Proton Therapy for Childhood Cancers

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Phone: 206.306.2800

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Because proton therapy is so targeted, it can work very well for treating cancer in children. Children’s bodies are more sensitive to radiation than adults’ bodies. This puts them at higher risk for serious short- and long-term side effects, like growth and development problems or secondary tumors (cancers that are caused by treatment) later in life. But with proton therapy, we can reduce these risks.

Fred Hutchinson Cancer Center – Proton Therapy has radiation oncologists who specialize in proton therapy for children. We work closely with Seattle Children’s medical oncologists, surgeons, anesthesiologists and other specialists, as well as your child’s referring physician.

Proton Therapy for Childhood Cancers with Dr. Ralph Ermoian

“I am very thankful to have had proton therapy because the risk of cancer in my body was decreased immensely and my heart was safe during treatment.”

— Cora, childhood cancer patient

Choosing Proton Therapy for Your Child

Here is some basic information about proton therapy and how treatment happens at Fred Hutch.

Advantages of Proton Therapy Over Standard X-ray Radiation

Physicians usually recommend proton radiation therapy to treat solid tumors in children because it sends less radiation to healthy tissue than standard radiation therapy does.

Less radiation means fewer short- and long-term side effects and lower risk for serious problems that may result from treatment. Studies show that proton therapy may help protect children from development problems, growth delays, lower IQ, cancer forming in other parts of their body and other health problems, compared to standard X-ray radiation.

childhood brain adn spine scan
These pictures show radiation treatment to the head and spine. This may be done for cancer that started the nervous system, like medulloblastoma, or that spread there from another part of the body. The colored areas get radiation. The black, gray and white areas do not. With proton therapy (left), less healthy tissue is exposed to radiation. With standard X-ray radiation therapy (right), more healthy tissue is exposed.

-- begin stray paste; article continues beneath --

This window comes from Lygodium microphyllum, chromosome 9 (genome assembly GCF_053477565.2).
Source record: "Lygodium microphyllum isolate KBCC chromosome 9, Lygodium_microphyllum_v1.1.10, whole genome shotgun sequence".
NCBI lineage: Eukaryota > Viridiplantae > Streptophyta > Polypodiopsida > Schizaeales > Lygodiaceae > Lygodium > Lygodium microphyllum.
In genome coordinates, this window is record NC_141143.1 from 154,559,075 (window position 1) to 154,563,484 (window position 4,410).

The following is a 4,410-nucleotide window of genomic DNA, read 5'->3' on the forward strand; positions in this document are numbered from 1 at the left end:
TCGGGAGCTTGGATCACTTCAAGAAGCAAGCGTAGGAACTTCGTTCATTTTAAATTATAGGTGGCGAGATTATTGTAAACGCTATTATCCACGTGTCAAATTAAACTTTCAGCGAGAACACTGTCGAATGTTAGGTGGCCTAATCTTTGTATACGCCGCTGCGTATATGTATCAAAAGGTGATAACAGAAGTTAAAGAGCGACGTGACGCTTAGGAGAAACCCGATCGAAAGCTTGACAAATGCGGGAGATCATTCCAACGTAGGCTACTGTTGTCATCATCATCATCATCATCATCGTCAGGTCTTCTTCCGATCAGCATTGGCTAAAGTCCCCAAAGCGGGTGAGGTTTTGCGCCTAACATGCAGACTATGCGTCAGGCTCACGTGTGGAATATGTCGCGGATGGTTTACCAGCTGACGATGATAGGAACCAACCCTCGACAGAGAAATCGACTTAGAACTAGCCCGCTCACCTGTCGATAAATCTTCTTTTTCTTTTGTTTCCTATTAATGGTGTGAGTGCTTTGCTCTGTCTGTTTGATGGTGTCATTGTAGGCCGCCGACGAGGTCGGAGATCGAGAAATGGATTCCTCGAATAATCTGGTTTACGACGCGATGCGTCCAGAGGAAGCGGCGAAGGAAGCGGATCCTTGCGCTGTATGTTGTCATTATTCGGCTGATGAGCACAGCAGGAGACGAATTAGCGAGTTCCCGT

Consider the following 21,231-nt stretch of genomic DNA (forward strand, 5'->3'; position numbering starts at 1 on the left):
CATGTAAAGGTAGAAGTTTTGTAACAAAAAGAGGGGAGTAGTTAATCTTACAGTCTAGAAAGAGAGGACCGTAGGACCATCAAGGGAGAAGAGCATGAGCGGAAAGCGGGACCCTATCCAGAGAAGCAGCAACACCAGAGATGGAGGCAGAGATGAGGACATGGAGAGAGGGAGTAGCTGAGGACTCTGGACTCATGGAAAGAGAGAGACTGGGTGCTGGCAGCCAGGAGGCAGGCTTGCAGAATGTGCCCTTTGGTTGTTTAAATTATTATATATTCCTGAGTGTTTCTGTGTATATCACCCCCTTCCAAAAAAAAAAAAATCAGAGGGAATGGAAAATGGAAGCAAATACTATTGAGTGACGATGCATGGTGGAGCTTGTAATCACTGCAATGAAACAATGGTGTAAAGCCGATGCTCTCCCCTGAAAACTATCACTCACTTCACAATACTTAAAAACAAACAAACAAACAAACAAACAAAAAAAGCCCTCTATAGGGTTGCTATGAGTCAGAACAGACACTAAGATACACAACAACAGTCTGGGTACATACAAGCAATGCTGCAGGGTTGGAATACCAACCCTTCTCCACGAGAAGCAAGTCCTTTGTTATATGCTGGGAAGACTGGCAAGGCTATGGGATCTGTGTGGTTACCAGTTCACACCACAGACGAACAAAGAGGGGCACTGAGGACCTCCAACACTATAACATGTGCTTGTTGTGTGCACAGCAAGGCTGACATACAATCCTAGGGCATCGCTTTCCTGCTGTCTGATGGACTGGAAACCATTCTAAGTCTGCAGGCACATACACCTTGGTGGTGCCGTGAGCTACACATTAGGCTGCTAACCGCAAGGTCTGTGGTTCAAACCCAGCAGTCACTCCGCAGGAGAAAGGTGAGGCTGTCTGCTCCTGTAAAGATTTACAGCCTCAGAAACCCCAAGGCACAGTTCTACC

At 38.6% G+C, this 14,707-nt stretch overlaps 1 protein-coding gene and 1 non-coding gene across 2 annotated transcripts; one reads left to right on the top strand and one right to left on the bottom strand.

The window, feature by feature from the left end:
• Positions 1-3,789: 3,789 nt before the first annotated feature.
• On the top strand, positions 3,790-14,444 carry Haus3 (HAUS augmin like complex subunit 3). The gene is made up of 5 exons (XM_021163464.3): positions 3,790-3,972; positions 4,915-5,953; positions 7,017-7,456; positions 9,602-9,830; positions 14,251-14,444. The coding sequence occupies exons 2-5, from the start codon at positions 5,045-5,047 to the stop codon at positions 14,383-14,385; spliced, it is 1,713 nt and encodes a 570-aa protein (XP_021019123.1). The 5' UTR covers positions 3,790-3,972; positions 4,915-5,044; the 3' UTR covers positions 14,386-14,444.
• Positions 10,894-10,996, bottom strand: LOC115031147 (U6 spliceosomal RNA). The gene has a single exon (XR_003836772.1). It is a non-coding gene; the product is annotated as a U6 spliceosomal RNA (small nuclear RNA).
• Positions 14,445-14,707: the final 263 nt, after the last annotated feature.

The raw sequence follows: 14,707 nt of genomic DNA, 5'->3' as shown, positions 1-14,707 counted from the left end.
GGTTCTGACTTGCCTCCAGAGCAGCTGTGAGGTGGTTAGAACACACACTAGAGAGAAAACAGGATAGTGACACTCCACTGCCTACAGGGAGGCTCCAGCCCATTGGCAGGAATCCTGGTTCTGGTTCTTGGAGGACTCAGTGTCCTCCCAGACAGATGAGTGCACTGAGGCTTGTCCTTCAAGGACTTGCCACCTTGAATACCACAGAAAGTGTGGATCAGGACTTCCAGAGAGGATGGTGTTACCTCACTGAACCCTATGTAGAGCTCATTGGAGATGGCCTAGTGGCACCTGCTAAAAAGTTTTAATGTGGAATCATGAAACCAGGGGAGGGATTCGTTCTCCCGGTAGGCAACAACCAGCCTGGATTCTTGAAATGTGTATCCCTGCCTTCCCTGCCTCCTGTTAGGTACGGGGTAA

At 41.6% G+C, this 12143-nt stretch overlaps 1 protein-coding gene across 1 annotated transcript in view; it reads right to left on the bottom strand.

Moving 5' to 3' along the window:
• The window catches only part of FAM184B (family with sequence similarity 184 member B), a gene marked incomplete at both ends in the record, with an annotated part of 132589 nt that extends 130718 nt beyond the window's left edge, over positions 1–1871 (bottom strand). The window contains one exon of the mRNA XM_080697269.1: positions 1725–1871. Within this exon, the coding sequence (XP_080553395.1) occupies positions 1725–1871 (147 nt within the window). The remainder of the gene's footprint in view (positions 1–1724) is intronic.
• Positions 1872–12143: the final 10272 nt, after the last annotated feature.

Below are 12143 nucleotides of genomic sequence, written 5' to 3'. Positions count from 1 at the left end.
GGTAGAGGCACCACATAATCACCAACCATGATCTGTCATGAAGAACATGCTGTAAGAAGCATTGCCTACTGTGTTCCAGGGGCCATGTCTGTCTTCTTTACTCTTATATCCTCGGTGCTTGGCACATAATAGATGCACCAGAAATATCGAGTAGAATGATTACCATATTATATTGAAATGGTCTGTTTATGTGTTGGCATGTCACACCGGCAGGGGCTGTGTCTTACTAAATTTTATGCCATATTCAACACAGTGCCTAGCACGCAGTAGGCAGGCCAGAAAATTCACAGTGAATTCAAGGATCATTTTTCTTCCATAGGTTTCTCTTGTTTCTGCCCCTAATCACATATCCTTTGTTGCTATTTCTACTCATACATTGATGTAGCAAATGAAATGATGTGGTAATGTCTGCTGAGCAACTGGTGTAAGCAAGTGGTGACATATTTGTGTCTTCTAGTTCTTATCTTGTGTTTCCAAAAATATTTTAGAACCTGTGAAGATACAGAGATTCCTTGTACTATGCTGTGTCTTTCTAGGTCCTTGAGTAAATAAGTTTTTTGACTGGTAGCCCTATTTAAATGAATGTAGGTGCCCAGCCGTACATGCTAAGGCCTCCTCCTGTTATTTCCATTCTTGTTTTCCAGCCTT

Medulloblastoma is a common childhood cancer that usually starts in the lower part of the brain in the back of the skull. It often spreads to other parts of the central nervous system (brain and spinal cord). Proton therapy can be a good treatment option because it sends less radiation to the heart, lungs and abdomen compared to standard radiation therapy. Less radiation to these vital organs lowers the chance that your child will have health problems years later.

Standard X-ray radiation therapy for childhood brain cancer can have serious side effects. For example, if radiation hits a part of the brain called the hypothalamus, it might affect chemicals (neurohormones) that are made there. This can affect your child’s levels of growth and thyroid hormones — and how well they grow and develop in the future. The goal with proton radiation therapy is to lower the risk that radiation will harm healthy parts of your child’s brain.

Bragg Peak Graph
With X-ray radiation therapy (dark blue line), the radiation dose peaks soon after entering the body. Then it gradually decreases, often long before reaching the tumor. Healthy tissue around the tumor receives much of the dose instead. With proton therapy (medium blue and purple lines), treatment conforms more closely to the tumor. This means less radiation is deposited in the healthy tissue in front of the tumor compared to X-ray therapy. Almost none is deposited in the healthy tissue beyond the tumor.

Childhood Cancers Treated With Proton Therapy

Physicians prefer protons over standard radiation therapy for many different childhood cancers.

These are some of the many childhood cancers that may be treated with protons:

  • Anaplastic astrocytoma 
  • Atypical teratoid/rhabdoid tumor
  • Chordoma
  • Craniopharyngioma 
  • Desmoid tumor 
  • Ependymoma 
  • Ewing sarcoma 
  • Gliomas, including optic pathway/hypothalamic glioma, oligodendroglioma and oligoastrocytoma
  • Glioblastoma
  • Intracranial germ cell tumors (germinoma)
  • Juvenile angiofibromas 
  • Lymphoma 
  • Medulloblastoma 
  • Meningioma
  • Nasopharyngeal carcinoma 
  • Neuroblastoma 
  • Osteosarcoma 
  • Pineoblastoma 
  • Retinoblastoma 
  • Rhabdomyosarcoma 


Depending on your child’s age, they may need anesthesia to make them go to sleep before each proton therapy session. Anesthesia makes sure your child will hold still so their treatment is accurate.

For proton therapy to be precise, the patient needs to be in the exact same position for each treatment and hold very still. To help with this, the care team uses tools like bean bags and masks that keep your child in one place (immobilization devices). Even so, holding still can be hard for very young children.

If your child has a hard time staying in one place, their physician may suggest general anesthesia, a medicine that will make your child fall asleep before a procedure. Anesthesiologists from Seattle Children’s, who specialize in working with children, provide our anesthesia services.